Tuberculosis treatment outcome and determinants factors in resource-limited settings: Systematic Review and Meta-analysis
Authors and Affiliations:
Melees Yeshambaw Teferi, correspondent author, Armauer Hansen Research Institute
Hawult Taye Adane, Armauer Hansen Research Institute
Mekonnen Teferi Mekonnen, Armauer Hansen Research Institute
Background: Tuberculosis (TB) is one of the top 10 causes of death, and the leading cause from a single infectious agent (Mycobacterium tuberculosis), ranking above HIV/AIDS. Knowledge of TB treatment outcomes is substantially needed to assess the performance of TB controls programs. Therefore, this Meta-Analysis was conducted to produce pooled estimates of TB treatment outcome in resource limited-settings and analyze the predictive factors of successful TB treatment.
Methods: Potentially relevant studies were retrieved from PubMed, Google Scholar and Science Direct databases. Searching was limited to the studies that had been conducted in resource limited-settings and published in the English language. In this review, observational studies, including cohort, cross-sectional, and case-control studies, were included. The Joanna Briggs Institute (JBI) quality appraisal criteria were used for quality assessment of the studies. Heterogeneity across studies was assessed using Cochran’s Q test and I2 statistic. Publication bias was also checked with the funnel plot and Egger’s regression test. The outcome measures were successful and unsuccessful treatment outcomes. Pooled estimates of TB treatment success rate and pooled odds ratio (OR) were computed using the random-effects model with 95% CI using Stata V.14 software.
This review was registered in the International Prospective Register of Systematic Reviews (PROSPERO) in July 2019 under number CRD42019136986.
Result: A total of 32 studies fulfilled the criteria for inclusion in this review to estimate the successful treatment outcome. The overall pooled estimate of successful treatment outcome was 80.0% (95% CI: 78 -83). Nigeria identified with the lowest rate of successful treatment outcome, 64% (95% CI: 52%-77%), and Ethiopia had the highest, 84% (95% CI: 81-86). In patients with HIV co-infection the successful treatment outcome was 72% (95% CI: 64-79). Moreover, this study found that old age, HIV co-infection, retreatment cases and rural residence were the most frequently identified factors associated with poor TB treatment outcome. HIV-negative patients were one and half times more likely to have successful treatment outcome with an odds' ratio of 1.5 (95% CI: 1.45–1.52), compared to HIV-positive patients.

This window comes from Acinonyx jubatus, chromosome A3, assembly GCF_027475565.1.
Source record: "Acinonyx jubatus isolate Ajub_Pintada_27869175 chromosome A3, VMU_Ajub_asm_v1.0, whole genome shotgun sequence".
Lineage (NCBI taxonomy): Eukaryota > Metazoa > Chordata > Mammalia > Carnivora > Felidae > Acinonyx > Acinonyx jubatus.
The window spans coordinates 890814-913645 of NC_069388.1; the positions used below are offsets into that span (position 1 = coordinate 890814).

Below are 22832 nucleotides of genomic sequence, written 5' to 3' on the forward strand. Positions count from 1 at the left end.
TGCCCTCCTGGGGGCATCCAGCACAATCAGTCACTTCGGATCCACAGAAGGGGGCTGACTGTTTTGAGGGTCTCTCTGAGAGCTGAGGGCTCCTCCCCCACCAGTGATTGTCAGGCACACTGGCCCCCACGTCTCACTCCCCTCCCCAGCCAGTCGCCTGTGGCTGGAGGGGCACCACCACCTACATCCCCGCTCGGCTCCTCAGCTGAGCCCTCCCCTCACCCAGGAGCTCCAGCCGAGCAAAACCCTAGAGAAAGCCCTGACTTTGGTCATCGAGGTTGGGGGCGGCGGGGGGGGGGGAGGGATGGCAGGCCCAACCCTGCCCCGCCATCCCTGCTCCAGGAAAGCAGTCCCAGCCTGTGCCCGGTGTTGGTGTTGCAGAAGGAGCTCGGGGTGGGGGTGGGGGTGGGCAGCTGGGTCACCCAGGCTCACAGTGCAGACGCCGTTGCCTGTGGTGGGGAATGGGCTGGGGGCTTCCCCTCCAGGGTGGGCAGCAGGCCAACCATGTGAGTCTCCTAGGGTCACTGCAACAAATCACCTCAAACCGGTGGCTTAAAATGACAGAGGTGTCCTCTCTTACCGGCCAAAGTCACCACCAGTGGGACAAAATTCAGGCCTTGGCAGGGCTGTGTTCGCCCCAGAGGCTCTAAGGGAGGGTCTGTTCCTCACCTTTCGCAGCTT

Conclusion: This meta-analysis revealed that the rate of successful treatment among TB patients in resource limited settings was good, but was still below the defined threshold of 85%. There were significant variations in treatment outcomes across the country. Old age, HIV-confection, history of previous TB treatment and patients residing in rural area were found to be strongly associated factors of poor treatment outcome. Special consideration should be given to TB patients with old ages, HIV co-infected, retreated cases and rural residents and countries that had a lower TB treatment success.